SpaceX conducts Falcon 9 static fire ahead of CRS-8 mission
SpaceX has conducted a crucial static fire of their Falcon 9 rocket ahead of Dragon’s return to flight mission to the International Space Station. The company transported its Falcon 9 rocket for the CRS-8 mission to its seaside launch pad at the Cape Canaveral Air Force Station on Tuesday for the milestone test ahead of a planned launch on Friday, 8 April.
The road to CRS-8 static fire:
As with all Falcon 9 first stages, the powerful Full Thrust (FT) variant of the Falcon 9 was built and assembled at SpaceX’s Hawthorne, California, facility before it was shipped via road and security escort to the company’s McGregor, Texas, test facility.
Once at McGregor, the first stage was put through a series of tests before it was erected on the test stand and put through a full duration hot fire test.
This hot fire test, designed to evaluate the health of all nine engines at the base of the Falcon 9 first stage and verify that all plumbing, equipment, wiring, and software on the first stage and its engines are functioning properly during powered operations, occurred on Friday, 5 February.
The hot fire test was a success, proving that the first stage was ready for shipment to the Cape Canaveral Air Force Station for use on the CRS-8 ISS resupply mission.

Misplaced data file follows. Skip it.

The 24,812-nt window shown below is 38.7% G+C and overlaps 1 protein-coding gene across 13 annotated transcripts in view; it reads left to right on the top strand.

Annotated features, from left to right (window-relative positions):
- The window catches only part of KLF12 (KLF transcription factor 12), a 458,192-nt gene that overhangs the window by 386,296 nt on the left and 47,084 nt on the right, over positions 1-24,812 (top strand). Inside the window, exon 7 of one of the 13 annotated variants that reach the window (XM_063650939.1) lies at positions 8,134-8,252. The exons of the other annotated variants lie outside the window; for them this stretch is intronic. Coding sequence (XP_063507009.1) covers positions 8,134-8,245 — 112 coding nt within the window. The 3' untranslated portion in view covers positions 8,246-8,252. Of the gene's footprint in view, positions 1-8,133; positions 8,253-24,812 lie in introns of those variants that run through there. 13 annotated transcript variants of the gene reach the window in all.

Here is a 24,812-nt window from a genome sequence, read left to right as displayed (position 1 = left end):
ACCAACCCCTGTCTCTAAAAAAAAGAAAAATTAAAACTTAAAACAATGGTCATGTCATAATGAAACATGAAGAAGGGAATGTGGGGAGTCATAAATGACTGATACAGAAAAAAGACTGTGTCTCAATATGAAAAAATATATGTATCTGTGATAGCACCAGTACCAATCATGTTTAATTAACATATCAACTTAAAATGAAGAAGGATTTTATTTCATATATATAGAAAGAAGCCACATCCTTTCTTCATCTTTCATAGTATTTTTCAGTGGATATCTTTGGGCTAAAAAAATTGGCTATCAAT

However, following the hot fire test, the first stage suffered an incident on Monday, 8 February, during follow-up testing when a GSE (Ground Support Equipment)-related incident resulted in damage to most of the first stage’s engine nozzles.
The damage was subsequently repaired and the stage was shipped to Cape Canaveral a week and a half ago.
After its arrival at SLC-40, the Falcon 9 first stage was transported into its integration facility at the pad where teams performed receiving inspections and final preparations for first stage/second stage mate.
The first and second stages were subsequently mated last week ahead of what was scheduled as a static fire test on Tuesday. Static Fire tests traditionally take place in the second half of the day, with this latest test taking place in the Florida evening – around 9:40pm local time.
The static fire – an important step:
For SpaceX, a static test fire in the days prior to launch helps the company ensure the functionality of the propellant and propulsion systems of the Falcon 9 as well as all of the launch pad’s systems prior to the all-important Launch Readiness Review (LRR).
To this end, every static test firing involves a full propellant loading sequence, launch countdown and engine ignition operations, and testing of the pad’s high-volume water deluge system.
Moreover, these static fires provide SpaceX and the launch team with a full dress rehearsal for the actual launch and allows them to identify and fix issues with the vehicle and/or pad prior to the commencement of actual launch operations.
Perhaps no other static fire proved the beneficial nature of this static-fire-for-every-mission approach than the ORBCOMM-2 Return To Flight mission in December 2015.
During that campaign, a series of attempts over multiple days to achieve static fire for the ORBCOMM-2 mission’s Falcon 9 v1.1 FT first stage encountered multiple issues.
Specifically, the issues – as understood – stemmed from the new type of super-chilled oxidizer debuting on that mission.
The repeated delays and lessons learned led to minute procedural changes and increased understanding of how deep cryo liquid oxygen interacts with the vehicle at the pad during loading and launch operations.